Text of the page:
PUBLISHED : Sunday, 27 March, 2011, 12:00am
UPDATED : Sunday, 27 March, 2011, 12:00am

Nostalgia for the Light begins with what appears to be black-and-white close-ups of bullet holes on rugged skin, like photographs drawn from coroners' files of gunned-down people. But the images, it turns out, are of craters on the moon, formed millions of years ago.

The ambiguous scene is intentional. Chilean documentary maker Patricio Guzman's film brings together two groups of people - sky-gazing astronomers on the one hand, earth-turning women scouring a vast desert for the remains of their murdered husbands and sons on the other - and highlights the passion that links them together: a dogged pursuit of the past, whether it's through the light of celestial bodies reaching earth after travelling thousands of light years through space, or bodies exhumed from mass graves that testify to the atrocities committed by US-backed Chilean dictator Augusto Pinochet against his own people.

'The present doesn't exist,' Guzman said when we met at the Cannes Film Festival last year, where his film was shown as an out-of-competition entry. 'We're just made up of memories, and with these memories we construct the future.'

Remembrance and forgetting have been at the forefront of the 69-year-old director's work, as he has fought valiantly to remind his compatriots and the world of how the Pinochet regime tortured and murdered tens of thousands of dissidents during its 18-year rule.

His first film, The Battle of Chile, is an epic documentary that chronicles the rise of Salvador Allende's democratically elected socialist administration and its downfall in 1973 in a bloody CIA-backed coup d'etat. In 1997, he made Obstinate Memory, which reveals a growing collective amnesia in Chile about those dark days. And in the beginning of The Pinochet Case (2001), a group of people are seen combing through heaps of dust to look for the remains of their loved ones in what has just been revealed as a dumping ground for the bodies of regime victims.

Nostalgia for the Light, which is part the programme for the Hong Kong International Film Festival this year, shared similarities with The Pinochet Case by following a group of women who have been digging in the vast Atacama desert for the past 29 years with the hope of unearthing the remains of their relatives. They did find some, mostly small bones, but archaeologists believe most bodies had already been removed by the culprits, Guzman says.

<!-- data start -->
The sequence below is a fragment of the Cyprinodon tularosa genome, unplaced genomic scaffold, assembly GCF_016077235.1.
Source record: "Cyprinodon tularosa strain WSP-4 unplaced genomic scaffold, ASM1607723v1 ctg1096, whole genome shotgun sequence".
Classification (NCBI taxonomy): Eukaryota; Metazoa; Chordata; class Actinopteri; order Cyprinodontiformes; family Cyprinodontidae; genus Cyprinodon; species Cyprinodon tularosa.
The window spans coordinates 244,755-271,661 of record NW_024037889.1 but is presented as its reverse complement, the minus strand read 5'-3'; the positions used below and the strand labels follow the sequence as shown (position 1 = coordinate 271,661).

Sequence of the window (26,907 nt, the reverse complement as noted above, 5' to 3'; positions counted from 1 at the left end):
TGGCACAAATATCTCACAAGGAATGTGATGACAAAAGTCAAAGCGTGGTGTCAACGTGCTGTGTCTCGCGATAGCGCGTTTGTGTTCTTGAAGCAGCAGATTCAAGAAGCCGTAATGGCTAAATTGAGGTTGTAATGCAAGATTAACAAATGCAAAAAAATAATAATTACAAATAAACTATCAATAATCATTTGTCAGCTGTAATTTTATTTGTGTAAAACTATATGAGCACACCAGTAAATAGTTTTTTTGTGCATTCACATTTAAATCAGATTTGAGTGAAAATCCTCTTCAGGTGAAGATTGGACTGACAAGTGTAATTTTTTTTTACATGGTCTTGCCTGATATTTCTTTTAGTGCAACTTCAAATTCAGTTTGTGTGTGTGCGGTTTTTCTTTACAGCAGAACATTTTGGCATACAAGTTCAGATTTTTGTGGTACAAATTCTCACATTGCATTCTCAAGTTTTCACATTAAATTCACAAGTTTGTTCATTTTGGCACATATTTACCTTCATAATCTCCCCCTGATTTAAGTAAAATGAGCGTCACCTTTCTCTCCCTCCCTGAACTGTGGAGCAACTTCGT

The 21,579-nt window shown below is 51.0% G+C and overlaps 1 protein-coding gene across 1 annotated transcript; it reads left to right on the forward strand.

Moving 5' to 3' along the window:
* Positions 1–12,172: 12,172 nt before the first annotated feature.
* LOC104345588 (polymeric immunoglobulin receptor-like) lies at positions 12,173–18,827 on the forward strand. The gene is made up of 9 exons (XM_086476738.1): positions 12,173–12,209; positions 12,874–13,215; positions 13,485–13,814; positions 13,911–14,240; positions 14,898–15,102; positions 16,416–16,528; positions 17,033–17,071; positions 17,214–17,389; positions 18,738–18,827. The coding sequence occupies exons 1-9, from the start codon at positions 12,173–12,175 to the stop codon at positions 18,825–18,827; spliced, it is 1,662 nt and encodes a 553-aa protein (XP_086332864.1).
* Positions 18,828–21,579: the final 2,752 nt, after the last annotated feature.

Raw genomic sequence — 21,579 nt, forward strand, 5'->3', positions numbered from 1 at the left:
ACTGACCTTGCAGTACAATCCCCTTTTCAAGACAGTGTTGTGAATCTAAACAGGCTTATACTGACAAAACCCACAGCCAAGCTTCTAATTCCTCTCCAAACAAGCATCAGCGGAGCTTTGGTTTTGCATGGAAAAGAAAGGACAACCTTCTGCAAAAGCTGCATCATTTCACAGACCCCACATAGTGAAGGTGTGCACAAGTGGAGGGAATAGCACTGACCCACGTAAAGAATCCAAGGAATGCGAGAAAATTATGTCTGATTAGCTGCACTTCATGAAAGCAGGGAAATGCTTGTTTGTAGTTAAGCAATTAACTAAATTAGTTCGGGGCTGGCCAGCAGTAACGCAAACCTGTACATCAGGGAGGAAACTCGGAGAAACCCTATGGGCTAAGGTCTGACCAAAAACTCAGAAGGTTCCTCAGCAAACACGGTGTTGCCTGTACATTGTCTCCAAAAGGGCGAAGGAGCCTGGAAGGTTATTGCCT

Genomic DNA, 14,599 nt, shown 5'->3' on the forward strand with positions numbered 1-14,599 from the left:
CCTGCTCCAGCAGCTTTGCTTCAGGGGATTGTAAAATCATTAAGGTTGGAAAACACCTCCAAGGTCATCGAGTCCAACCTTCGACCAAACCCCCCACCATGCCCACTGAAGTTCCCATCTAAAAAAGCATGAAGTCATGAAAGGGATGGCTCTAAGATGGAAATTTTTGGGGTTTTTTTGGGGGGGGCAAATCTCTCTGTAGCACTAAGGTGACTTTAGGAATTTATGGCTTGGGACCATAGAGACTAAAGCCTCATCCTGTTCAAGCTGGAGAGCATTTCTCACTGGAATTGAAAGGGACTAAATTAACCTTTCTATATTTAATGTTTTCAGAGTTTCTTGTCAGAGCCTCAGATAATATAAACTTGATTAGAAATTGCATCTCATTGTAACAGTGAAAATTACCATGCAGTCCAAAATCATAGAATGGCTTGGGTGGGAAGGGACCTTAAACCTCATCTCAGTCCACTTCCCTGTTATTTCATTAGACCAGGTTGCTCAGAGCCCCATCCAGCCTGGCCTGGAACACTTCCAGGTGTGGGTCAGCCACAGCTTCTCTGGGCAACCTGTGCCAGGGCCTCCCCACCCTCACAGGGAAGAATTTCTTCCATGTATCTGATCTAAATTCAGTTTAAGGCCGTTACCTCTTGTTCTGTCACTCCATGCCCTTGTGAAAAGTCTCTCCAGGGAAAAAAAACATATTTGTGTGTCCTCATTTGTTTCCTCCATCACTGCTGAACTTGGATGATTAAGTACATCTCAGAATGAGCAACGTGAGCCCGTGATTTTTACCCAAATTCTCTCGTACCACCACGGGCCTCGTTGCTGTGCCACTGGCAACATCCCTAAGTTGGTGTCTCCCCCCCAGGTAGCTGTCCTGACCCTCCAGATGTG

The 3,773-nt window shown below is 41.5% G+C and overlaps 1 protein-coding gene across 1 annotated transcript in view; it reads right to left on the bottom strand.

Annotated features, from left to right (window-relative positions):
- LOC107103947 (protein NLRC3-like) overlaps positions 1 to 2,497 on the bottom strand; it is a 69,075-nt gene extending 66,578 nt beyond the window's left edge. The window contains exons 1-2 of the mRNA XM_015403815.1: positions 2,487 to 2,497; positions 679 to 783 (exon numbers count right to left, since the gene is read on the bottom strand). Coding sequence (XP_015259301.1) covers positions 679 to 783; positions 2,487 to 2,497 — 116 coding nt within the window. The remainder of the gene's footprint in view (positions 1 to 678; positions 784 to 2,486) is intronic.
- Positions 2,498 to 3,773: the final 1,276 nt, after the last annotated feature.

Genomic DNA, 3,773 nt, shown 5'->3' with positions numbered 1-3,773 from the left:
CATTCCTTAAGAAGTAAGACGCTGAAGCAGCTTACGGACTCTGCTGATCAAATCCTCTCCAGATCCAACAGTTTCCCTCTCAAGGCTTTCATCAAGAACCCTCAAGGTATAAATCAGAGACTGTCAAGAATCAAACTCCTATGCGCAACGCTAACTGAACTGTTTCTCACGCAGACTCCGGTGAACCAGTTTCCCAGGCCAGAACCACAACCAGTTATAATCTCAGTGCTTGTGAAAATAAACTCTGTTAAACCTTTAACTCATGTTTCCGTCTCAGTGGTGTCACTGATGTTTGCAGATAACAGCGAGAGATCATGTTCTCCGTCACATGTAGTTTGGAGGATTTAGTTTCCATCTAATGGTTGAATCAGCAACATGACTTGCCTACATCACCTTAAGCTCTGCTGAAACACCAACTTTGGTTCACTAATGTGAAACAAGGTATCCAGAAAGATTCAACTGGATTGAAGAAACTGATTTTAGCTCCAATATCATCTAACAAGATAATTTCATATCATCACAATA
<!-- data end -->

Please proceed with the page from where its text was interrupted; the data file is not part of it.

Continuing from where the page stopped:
'They know some of them were [exhumed and] thrown into the sea from helicopters ... because once a body washed up to the shore with wire wrapped around it,' he says.

The 'women of Calama', as they are known, worked not far from the astronomers' desert observatory where perennial clear skies offer ideal conditions for telescope observations. The studies of faraway galaxies, black holes and vanquished stars mirror the women's search for the truth, the dark past and what remains of the many young men and women whose lives were cut short before they could shine.

Guzman knows well of their pain: while shooting what would become of The Battle of Chile, most of Guzman and his crew were arrested by mutinous army units during and after the coup. His cameraman, Jose Silva Muller, was never seen again - until his remains were found several years ago. Guzman was subjected to mock executions before being released after two weeks. He fled first to Cuba, then Spain and France. He did not return to Chile until the late 1980s.

Guzman worked on The Battle of Chile until 1979, when the finished trilogy premiered to widespread critical acclaim at the Berlin International Film Festival. But the project took a personal toll - he suffered a breakdown soon after and didn't work for two years.

Guzman has since returned to helm a string of documentaries about Chilean history - he also made In the Name of God (about the Chilean Catholic clergy's resistance against the junta), Barriers of Solitude (about historical memory in a Mexican village) and Salvador Allende (a portrait of the deposed Chilean president).

It's a thankless task, he says - he spent five years working on Nostalgia because of the challenges in securing financial backing for the project (the film was completed with funds from Germany, Chile, France and Spain).

'Today documentaries could reach more people than 30 years ago,' he says. 'We are at a point when we have fatigue towards fiction films - it's always a repetition of action [scenes]. We need reflexive, contemplative cinema with more silence in it. We have to return to slowness, because life is like this.' Nostalgia for the Light could serve as an exemplar of such ethos.

Nostalgia for the Light, Mar 30, 9.30pm, Science Museum, Apr 3, 3.40pm, Space Museum